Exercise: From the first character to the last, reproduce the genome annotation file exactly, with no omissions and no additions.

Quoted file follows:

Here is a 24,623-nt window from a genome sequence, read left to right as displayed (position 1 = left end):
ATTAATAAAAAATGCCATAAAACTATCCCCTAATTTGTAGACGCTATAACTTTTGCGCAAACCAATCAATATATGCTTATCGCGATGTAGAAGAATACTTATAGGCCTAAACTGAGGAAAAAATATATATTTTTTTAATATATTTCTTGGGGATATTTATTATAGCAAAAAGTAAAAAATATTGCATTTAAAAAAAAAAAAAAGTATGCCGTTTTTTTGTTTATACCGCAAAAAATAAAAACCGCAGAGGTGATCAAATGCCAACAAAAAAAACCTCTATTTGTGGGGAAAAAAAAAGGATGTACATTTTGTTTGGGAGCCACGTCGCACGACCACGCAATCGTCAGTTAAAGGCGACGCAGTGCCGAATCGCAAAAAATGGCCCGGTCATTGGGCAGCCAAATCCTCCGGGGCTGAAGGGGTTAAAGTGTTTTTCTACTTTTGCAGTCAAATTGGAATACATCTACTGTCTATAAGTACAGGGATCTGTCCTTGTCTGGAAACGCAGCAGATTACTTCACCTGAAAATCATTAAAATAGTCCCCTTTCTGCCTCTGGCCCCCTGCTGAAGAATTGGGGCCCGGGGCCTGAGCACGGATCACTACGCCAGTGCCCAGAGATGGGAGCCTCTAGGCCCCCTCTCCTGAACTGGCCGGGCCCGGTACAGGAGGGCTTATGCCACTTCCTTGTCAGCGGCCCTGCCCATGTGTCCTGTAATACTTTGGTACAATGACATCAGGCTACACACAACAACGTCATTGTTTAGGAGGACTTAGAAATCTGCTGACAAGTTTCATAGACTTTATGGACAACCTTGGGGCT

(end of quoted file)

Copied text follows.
Here is a 24,623-nt window from a genome sequence, read left to right as displayed (position 1 = left end):
ATTAATAAAAAATGCCATAAAACTATCCCCTAATTTGTAGACGCTATAACTTTTGCGCAAACCAATCAATATATGCTTATCGCGATGTAGAAGAATACTTATAGGCCTAAACTGAGGAAAAAATATATATTTTTTTAATATATTTCTTGGGGATATTTATTATAGCAAAAAGTAAAAAATATTGCATTTAAAAAAAAAAAAAAGTATGCCGTTTTTTTGTTTATACCGCAAAAAATAAAAACCGCAGAGGTGATCAAATGCCAACAAAAAAAACCTCTATTTGTGGGGAAAAAAAAAGGATGTACATTTTGTTTGGGAGCCACGTCGCACGACCACGCAATCGTCAGTTAAAGGCGACGCAGTGCCGAATCGCAAAAAATGGCCCGGTCATTGGGCAGCCAAATCCTCCGGGGCTGAAGGGGTTAAAGTGTTTTTCTACTTTTGCAGTCAAATTGGAATACATCTACTGTCTATAAGTACAGGGATCTGTCCTTGTCTGGAAACGCAGCAGATTACTTCACCTGAAAATCATTAAAATAGTCCCCTTTCTGCCTCTGGCCCCCTGCTGAAGAATTGGGGCCCGGGGCCTGAGCACGGATCACTACGCCAGTGCCCAGAGATGGGAGCCTCTAGGCCCCCTCTCCTGAACTGGCCGGGCCCGGTACAGGAGGGCTTATGCCACTTCCTTGTCAGCGGCCCTGCCCATGTGTCCTGTAATACTTTGGTACAATGACATCAGGCTACACACAACAACGTCATTGTTTAGGAGGACTTAGAAATCTGCTGACAAGTTTCATAGACTTTATGGACAACCTTGGGGCT